One specific way that you may be asked to integrate research as a teacher is to defend an instructional strategy.  When you use research in this way, you must clearly connect the research to the strategy. Do not merely name-drop or describe a concept without making an explicit and well-developed connection between the theory/research and your instruction and your knowledge of your students. 

Be sure that you:

  • Name or describe the instructional move
  • Describe exactly how you used that instructional strategy in your classroom
  • Explain how research/theory supports your instructional move. Paraphrase or quote the research, and describe why it is relevant.

The following sentence stems may be helpful as you justify your instructional decision making with research:

  • Research by [author] suggests [paraphrase or quote the conclusions of the author]. With this in mind, I [describe how you used the strategy in your classroom]
  • The decision to [describe the strategy] was informed by [paraphrase or quote the research].
  • [Author] says [paraphrase or quote the conclusions of the author]. This influenced how I [describe how you used the strategy in your classroom]

Example 1:

Strategy: Visual Anchor

Research: Echevarria , J., Vogt , M.E. & Short , D. (2010 ). Making Content Comprehensible for Secondary English Learners: The SIOP®  Model. Boston: Allyn & Bacon.

Example: “One way I will support student learning of this initial goal is through visual anchors in the classroom. I created a chart for the classroom naming each device as we learn it with its definition and an example, called our Writer’s Toolbox. …. Research shows visual aids are a helpful tool for ELL scholars and can be beneficial for all students in reviewing and retaining new information (Echevarria, Vogt & Short 2010).”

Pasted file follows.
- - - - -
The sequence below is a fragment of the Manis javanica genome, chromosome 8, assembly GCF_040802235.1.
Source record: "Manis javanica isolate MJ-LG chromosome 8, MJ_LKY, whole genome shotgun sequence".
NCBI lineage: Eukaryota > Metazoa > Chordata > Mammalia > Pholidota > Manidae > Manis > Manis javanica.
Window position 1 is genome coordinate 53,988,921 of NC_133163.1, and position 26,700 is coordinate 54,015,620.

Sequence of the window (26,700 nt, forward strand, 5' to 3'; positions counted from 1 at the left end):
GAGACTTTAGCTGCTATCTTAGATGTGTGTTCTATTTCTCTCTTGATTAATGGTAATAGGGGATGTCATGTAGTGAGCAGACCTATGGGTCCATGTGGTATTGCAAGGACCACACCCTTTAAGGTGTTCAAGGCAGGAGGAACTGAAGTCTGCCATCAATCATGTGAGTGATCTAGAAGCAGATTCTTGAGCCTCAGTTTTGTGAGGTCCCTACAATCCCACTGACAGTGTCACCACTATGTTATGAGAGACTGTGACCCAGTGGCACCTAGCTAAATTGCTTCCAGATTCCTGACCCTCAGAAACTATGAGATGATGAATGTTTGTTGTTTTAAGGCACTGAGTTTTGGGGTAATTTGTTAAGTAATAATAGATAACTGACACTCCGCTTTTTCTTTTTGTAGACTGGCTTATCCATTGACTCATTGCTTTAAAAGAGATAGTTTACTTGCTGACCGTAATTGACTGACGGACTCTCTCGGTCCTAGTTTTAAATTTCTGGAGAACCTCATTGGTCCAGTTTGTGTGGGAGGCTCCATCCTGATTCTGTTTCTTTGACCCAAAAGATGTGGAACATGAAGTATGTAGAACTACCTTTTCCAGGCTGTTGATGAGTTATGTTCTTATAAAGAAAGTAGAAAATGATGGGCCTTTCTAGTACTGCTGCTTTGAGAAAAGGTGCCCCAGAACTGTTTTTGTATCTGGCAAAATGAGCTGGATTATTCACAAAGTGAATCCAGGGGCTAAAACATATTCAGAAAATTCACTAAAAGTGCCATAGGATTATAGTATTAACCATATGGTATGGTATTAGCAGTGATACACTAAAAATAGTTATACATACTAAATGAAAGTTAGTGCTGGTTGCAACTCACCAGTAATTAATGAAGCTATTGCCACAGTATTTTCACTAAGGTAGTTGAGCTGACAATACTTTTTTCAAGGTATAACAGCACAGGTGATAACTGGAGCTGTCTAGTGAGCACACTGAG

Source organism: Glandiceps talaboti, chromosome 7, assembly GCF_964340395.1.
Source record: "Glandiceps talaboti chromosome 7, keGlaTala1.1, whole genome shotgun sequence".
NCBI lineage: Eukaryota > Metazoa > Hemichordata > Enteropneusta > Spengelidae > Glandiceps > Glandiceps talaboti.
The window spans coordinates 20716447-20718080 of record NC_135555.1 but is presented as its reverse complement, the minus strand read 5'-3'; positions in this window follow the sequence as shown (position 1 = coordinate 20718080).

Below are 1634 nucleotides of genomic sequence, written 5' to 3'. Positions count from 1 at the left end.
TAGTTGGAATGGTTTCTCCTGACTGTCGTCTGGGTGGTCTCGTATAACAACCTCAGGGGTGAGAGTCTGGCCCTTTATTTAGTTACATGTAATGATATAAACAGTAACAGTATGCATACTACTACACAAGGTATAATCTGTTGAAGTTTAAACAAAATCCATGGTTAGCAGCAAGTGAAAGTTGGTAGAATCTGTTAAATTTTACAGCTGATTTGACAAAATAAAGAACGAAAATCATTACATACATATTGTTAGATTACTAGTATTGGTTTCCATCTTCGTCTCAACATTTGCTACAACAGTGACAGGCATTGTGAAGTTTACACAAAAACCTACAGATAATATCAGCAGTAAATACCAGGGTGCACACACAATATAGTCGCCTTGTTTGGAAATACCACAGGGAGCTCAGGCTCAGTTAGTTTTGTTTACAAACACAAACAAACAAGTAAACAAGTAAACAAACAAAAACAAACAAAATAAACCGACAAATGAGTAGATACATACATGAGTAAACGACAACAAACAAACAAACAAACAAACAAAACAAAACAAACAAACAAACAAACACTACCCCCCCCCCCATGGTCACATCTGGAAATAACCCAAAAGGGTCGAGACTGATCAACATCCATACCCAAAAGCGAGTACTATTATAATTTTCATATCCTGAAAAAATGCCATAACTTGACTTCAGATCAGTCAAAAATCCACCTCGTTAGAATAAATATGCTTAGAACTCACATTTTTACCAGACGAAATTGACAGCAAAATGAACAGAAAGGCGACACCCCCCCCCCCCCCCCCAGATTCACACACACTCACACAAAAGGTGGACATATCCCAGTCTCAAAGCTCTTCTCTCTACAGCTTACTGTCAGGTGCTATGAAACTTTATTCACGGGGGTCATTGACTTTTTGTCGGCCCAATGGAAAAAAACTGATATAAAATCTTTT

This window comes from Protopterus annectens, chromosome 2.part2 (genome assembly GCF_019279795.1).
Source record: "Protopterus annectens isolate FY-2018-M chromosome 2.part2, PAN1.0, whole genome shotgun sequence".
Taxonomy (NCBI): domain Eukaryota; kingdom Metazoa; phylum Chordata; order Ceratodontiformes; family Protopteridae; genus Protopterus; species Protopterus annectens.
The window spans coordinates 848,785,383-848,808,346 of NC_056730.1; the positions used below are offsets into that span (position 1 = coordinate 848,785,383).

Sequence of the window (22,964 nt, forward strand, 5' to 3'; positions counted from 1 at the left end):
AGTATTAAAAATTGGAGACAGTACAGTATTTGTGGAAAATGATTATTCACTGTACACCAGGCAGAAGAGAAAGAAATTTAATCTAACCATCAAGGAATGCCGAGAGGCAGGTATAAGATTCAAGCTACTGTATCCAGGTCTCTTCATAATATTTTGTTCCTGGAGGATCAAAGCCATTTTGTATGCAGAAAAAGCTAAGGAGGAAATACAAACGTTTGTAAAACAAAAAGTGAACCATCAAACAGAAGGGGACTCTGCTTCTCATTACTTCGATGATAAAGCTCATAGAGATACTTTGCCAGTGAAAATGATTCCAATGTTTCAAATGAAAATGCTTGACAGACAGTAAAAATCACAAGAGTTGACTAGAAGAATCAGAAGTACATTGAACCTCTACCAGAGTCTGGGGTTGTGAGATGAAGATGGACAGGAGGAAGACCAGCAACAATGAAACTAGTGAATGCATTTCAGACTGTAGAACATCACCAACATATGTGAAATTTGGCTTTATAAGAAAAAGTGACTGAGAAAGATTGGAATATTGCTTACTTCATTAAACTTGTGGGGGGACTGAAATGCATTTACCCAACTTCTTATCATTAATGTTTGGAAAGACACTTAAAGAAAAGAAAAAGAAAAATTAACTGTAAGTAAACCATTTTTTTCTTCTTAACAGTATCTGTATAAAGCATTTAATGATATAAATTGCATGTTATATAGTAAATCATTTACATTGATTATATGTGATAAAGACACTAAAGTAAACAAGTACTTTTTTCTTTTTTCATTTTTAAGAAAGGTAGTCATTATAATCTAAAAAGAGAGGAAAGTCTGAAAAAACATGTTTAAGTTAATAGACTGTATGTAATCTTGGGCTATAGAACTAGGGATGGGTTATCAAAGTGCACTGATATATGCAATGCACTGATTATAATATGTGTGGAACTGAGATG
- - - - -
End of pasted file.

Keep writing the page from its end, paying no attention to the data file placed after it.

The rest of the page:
Example 2:

Strategy: Connect Learning to Real World Situations

Research: Gay, G. (2010). Culturally Responsive Teaching: Theory, Research, & Practice (2nd Edition). New York: Teachers College Press

Example: “My students are also very motivated by examples relevant to their lives. As Geneva Gay states in Culturally Responsive Teaching: Theory, Research, & Practice, culturally responsive teaching ‘builds bridges of meaningfulness between… academic abstractions and lived sociocultural realities' (2010).  Many examples throughout the learning segment are real world situations these students encounter. For example, in the first question…”

Non-Example:

Strategy: POW + TREE

Research: Harris, K. R., Graham, S., & Mason, L. H. (2003). "Self-regulated strategy development in the classroom: Part of a balanced approach to writing instruction for students with disabilities." Focus on Exceptional Children, 35(7), 1-16

Non-Example: I decided to implement the POW + TREE strategy during instruction.  The student will be given visuals with the use of kiniesthetic movements to help her internalize the components of a persuasive essay  (Harris, K. R., Graham, S., & Mason, L. H., 2003).

Why this is a non-example: While the author includes a citation, the research by Harris, Graham, & Mason was not paraphrased or quoted, and it is unclear how the research supports the strategy chosen.